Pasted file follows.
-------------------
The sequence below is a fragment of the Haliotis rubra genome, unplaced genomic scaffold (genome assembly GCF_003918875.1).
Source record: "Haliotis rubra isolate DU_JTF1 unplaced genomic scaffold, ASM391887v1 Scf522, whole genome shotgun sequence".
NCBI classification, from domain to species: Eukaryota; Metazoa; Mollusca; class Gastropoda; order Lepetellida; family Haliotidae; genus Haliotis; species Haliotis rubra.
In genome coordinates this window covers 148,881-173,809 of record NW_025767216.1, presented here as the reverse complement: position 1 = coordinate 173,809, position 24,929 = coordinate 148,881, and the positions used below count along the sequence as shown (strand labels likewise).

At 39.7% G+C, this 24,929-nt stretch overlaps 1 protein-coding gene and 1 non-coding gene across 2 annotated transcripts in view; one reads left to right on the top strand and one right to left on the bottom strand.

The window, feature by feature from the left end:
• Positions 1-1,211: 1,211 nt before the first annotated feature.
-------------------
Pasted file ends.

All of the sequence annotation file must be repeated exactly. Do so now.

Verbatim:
The sequence below is a fragment of the Haliotis rubra genome, unplaced genomic scaffold (genome assembly GCF_003918875.1).
Source record: "Haliotis rubra isolate DU_JTF1 unplaced genomic scaffold, ASM391887v1 Scf522, whole genome shotgun sequence".
NCBI classification, from domain to species: Eukaryota; Metazoa; Mollusca; class Gastropoda; order Lepetellida; family Haliotidae; genus Haliotis; species Haliotis rubra.
In genome coordinates this window covers 148,881-173,809 of record NW_025767216.1, presented here as the reverse complement: position 1 = coordinate 173,809, position 24,929 = coordinate 148,881, and the positions used below count along the sequence as shown (strand labels likewise).

At 39.7% G+C, this 24,929-nt stretch overlaps 1 protein-coding gene and 1 non-coding gene across 2 annotated transcripts in view; one reads left to right on the top strand and one right to left on the bottom strand.

The window, feature by feature from the left end:
• Positions 1-1,211: 1,211 nt before the first annotated feature.